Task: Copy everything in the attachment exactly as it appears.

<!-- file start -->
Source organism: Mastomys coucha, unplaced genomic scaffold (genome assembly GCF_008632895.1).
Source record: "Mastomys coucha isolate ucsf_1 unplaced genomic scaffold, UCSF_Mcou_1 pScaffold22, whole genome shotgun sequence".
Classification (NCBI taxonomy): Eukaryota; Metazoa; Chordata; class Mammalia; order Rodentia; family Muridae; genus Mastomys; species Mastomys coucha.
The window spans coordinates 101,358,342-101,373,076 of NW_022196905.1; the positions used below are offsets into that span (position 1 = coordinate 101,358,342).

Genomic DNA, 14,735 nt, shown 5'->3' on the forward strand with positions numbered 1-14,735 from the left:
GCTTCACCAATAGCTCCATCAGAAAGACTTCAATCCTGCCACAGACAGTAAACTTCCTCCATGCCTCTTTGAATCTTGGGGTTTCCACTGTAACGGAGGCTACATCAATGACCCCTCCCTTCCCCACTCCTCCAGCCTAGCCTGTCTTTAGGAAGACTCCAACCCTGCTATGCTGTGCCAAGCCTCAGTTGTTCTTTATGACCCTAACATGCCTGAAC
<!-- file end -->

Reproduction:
Source organism: Mastomys coucha, unplaced genomic scaffold (genome assembly GCF_008632895.1).
Source record: "Mastomys coucha isolate ucsf_1 unplaced genomic scaffold, UCSF_Mcou_1 pScaffold22, whole genome shotgun sequence".
Classification (NCBI taxonomy): Eukaryota; Metazoa; Chordata; class Mammalia; order Rodentia; family Muridae; genus Mastomys; species Mastomys coucha.
The window spans coordinates 101,358,342-101,373,076 of NW_022196905.1; the positions used below are offsets into that span (position 1 = coordinate 101,358,342).

Genomic DNA, 14,735 nt, shown 5'->3' on the forward strand with positions numbered 1-14,735 from the left:
GCTTCACCAATAGCTCCATCAGAAAGACTTCAATCCTGCCACAGACAGTAAACTTCCTCCATGCCTCTTTGAATCTTGGGGTTTCCACTGTAACGGAGGCTACATCAATGACCCCTCCCTTCCCCACTCCTCCAGCCTAGCCTGTCTTTAGGAAGACTCCAACCCTGCTATGCTGTGCCAAGCCTCAGTTGTTCTTTATGACCCTAACATGCCTGAAC